Book Review: The Mystic Arts of Erasing all Signs of Death
The Mystic Arts of Erasing all Signs of Death.
By Charlie Huston
New York, Ballantine Books, 2009.
If you like a good romp through murder, mayhem, and mess, you want to read this book. The title alone is enough, no? With dynamite writing (no pun intended; see below), characters you care about (despite your best intentions), and non-stop, somewhat-crazed action, this book is one you can't put down.
Already you know that death can be messy. It doesn't always happen in the hospital, where folks know how to deal with it, how to make it go away. On its surface Huston's story is about one of those cleanup crews that come in after a messy death. Our hero, Web, finds himself working for such a crew, and the story begins. Chapter titles such as "till his neighbors smelled him" and "pipe bomb in the ass" suggest the grittiness of the book; Huston does not spare the stinky, gory details (including cleaning tips). Others, such as "to keep him from crushing my spine" tell you that this book has more than its fair share of violence. In truth, though, the book and the violence are so over the top that the latter takes on an almost cartoon character; think Wile E. Coyote and the Roadrunner, with blood and guts, some pain and death.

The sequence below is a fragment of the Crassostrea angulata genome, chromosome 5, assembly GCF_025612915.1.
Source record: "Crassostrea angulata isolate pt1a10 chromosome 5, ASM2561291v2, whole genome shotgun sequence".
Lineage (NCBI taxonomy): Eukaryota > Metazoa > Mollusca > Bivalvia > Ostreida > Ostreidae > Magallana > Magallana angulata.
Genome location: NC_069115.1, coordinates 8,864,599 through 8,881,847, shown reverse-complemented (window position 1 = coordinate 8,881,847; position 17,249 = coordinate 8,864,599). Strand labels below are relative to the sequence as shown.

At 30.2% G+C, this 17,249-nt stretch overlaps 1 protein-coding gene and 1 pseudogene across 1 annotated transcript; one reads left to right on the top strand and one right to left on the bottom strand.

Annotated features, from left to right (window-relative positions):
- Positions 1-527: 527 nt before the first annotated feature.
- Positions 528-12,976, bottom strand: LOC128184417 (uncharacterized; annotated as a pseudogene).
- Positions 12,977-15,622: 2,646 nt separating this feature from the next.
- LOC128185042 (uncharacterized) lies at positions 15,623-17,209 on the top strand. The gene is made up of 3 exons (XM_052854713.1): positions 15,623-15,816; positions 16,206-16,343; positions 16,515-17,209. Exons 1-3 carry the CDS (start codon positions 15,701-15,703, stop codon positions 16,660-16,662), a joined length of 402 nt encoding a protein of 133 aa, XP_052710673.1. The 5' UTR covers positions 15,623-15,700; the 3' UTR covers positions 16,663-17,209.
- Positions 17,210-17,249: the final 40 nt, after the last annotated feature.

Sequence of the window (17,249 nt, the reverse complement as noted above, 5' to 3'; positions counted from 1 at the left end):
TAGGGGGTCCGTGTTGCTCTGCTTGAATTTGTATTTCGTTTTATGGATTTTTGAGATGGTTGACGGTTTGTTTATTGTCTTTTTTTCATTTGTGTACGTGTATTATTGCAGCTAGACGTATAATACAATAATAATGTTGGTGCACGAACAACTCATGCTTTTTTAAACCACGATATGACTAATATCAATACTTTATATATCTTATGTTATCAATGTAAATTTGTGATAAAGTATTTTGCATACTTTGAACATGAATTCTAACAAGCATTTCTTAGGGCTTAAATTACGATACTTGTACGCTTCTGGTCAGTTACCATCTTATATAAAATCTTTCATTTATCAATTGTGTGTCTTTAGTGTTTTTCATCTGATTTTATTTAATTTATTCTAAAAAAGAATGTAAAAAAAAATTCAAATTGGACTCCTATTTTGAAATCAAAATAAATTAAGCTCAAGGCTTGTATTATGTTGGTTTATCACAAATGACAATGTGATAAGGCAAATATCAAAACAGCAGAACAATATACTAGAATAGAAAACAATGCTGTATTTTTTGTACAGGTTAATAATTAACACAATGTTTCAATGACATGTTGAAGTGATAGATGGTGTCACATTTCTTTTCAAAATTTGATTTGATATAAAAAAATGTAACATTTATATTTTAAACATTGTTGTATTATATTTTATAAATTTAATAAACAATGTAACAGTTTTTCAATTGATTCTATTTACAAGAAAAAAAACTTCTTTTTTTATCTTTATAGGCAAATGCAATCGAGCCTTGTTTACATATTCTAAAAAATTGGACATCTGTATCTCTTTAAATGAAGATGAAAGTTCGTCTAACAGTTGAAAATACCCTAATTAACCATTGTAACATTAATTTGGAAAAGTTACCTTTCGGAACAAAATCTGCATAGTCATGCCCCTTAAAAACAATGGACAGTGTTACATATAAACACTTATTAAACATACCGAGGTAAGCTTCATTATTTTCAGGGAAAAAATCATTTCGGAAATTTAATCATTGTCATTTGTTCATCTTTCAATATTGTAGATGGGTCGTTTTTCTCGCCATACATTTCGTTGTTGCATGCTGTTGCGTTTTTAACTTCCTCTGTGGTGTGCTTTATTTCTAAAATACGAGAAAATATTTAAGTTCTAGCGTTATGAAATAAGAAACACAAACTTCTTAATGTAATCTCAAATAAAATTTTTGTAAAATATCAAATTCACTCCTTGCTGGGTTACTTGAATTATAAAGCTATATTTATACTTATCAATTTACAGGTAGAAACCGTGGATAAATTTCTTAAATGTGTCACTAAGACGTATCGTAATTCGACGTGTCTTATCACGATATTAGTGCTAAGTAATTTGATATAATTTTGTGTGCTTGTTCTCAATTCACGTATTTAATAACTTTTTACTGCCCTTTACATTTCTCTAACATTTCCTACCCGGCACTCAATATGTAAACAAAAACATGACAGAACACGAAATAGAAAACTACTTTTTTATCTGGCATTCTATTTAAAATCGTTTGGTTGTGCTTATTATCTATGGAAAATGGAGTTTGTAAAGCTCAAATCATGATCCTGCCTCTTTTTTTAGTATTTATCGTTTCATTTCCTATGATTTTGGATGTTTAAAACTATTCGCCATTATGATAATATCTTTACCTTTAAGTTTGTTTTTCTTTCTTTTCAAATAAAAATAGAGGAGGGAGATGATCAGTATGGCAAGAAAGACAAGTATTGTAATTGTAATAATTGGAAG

When we meet Web, he is your basic slacker and underachiever. There might not be anyone in his life he hasn't let down. He has trouble thinking or speaking in full sentences. This guy is seriously messed up and you don't want to care about him. But he somehow sneaks under your skin. Naturally he has a back-story. Po Sin, who hires Web's sorry behind, is in the midst of an escalating (and increasingly violent) cycle of competition in the trauma cleaning business—a decent enough guy if you can ignore at least some of what he does. After all, he takes good care of his family and is very conscientious about quality. Even Po Sin's good-for-nothing nephew, Dingbang ("just Bang!" a preference everyone ignores), has some redeeming, well not charm exactly, but something.
Naturally not everyone who calls in the trauma cleaners is on the up and up. The new kid takes a call for a questionable case (with a hot client) and the story line takes off, careening through an amazingly convoluted plot. But of course it isn't really the plot that is so central here, though it does make a wonderful hanger for this story of loyalty, love, redemption, values, and more. Although this is not a political tale, it does touch on racism and human trafficking of immigrants.
A few warnings are in order. This is Huston, so there is a lot of violence, as mentioned above. There is even more cussing than violence. Perhaps most important, whatever you do, do not read this book on the bus or anywhere in public or you are guaranteed to embarrass yourself beyond hope, laughing like a total fool. When you find yourself reading aloud the bits that get you laughing that hard, so your friends and loves ones won't have you hauled away, don't say you weren't warned.
An earlier version of this review appeared on GoodReads.